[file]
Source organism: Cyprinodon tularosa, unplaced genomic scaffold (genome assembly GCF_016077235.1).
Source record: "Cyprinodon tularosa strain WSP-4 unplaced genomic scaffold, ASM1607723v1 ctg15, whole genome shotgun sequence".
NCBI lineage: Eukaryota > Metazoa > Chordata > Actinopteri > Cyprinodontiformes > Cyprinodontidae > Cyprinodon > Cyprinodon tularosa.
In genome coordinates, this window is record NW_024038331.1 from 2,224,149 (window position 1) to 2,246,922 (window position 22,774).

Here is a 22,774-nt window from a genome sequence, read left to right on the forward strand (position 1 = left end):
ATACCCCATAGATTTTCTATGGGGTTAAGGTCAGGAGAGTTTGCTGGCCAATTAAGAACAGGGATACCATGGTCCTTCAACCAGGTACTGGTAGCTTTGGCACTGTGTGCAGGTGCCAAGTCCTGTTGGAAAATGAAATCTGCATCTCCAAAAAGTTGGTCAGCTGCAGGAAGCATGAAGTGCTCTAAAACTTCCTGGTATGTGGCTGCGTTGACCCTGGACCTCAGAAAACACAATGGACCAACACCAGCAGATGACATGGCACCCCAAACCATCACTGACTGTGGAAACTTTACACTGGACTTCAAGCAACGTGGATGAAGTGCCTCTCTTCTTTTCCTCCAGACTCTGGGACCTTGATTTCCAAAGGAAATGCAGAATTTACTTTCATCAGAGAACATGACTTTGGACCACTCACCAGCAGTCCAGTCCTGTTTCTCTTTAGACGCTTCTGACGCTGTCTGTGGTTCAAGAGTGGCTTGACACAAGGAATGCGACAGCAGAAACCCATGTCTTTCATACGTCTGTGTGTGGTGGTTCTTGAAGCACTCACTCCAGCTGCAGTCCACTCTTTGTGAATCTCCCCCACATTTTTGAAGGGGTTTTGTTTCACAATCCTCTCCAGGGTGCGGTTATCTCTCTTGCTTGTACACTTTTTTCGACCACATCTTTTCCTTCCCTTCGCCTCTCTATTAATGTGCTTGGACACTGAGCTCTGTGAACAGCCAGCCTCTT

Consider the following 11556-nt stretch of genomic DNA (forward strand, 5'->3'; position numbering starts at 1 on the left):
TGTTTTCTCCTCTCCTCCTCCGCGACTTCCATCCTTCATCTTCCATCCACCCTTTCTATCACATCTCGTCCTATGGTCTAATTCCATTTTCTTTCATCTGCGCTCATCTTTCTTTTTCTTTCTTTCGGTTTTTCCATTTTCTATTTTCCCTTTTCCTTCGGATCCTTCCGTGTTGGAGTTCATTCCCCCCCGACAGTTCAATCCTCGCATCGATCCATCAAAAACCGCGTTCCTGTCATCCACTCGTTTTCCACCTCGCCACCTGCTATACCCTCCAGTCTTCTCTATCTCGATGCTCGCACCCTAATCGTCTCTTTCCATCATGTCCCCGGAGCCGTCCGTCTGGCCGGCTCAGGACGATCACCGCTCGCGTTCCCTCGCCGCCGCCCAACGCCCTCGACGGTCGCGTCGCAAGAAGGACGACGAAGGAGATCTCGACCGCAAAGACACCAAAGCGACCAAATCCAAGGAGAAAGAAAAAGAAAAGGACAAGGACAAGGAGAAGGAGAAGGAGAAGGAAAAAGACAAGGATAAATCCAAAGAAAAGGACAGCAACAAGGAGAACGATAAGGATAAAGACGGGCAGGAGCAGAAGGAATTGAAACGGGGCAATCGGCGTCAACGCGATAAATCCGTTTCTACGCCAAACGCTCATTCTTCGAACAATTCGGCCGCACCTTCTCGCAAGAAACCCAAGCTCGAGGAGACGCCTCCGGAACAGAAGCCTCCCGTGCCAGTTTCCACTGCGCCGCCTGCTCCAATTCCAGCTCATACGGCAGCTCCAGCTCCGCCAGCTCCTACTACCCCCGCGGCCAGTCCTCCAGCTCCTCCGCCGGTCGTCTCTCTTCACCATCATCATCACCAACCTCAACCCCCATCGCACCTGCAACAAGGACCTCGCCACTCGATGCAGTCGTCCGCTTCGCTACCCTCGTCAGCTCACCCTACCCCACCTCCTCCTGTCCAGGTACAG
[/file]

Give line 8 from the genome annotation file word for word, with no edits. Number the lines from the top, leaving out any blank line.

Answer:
TGTTTTCTCCTCTCCTCCTCCGCGACTTCCATCCTTCATCTTCCATCCACCCTTTCTATCACATCTCGTCCTATGGTCTAATTCCATTTTCTTTCATCTGCGCTCATCTTTCTTTTTCTTTCTTTCGGTTTTTCCATTTTCTATTTTCCCTTTTCCTTCGGATCCTTCCGTGTTGGAGTTCATTCCCCCCCGACAGTTCAATCCTCGCATCGATCCATCAAAAACCGCGTTCCTGTCATCCACTCGTTTTCCACCTCGCCACCTGCTATACCCTCCAGTCTTCTCTATCTCGATGCTCGCACCCTAATCGTCTCTTTCCATCATGTCCCCGGAGCCGTCCGTCTGGCCGGCTCAGGACGATCACCGCTCGCGTTCCCTCGCCGCCGCCCAACGCCCTCGACGGTCGCGTCGCAAGAAGGACGACGAAGGAGATCTCGACCGCAAAGACACCAAAGCGACCAAATCCAAGGAGAAAGAAAAAGAAAAGGACAAGGACAAGGAGAAGGAGAAGGAGAAGGAAAAAGACAAGGATAAATCCAAAGAAAAGGACAGCAACAAGGAGAACGATAAGGATAAAGACGGGCAGGAGCAGAAGGAATTGAAACGGGGCAATCGGCGTCAACGCGATAAATCCGTTTCTACGCCAAACGCTCATTCTTCGAACAATTCGGCCGCACCTTCTCGCAAGAAACCCAAGCTCGAGGAGACGCCTCCGGAACAGAAGCCTCCCGTGCCAGTTTCCACTGCGCCGCCTGCTCCAATTCCAGCTCATACGGCAGCTCCAGCTCCGCCAGCTCCTACTACCCCCGCGGCCAGTCCTCCAGCTCCTCCGCCGGTCGTCTCTCTTCACCATCATCATCACCAACCTCAACCCCCATCGCACCTGCAACAAGGACCTCGCCACTCGATGCAGTCGTCCGCTTCGCTACCCTCGTCAGCTCACCCTACCCCACCTCCTCCTGTCCAGGTACAG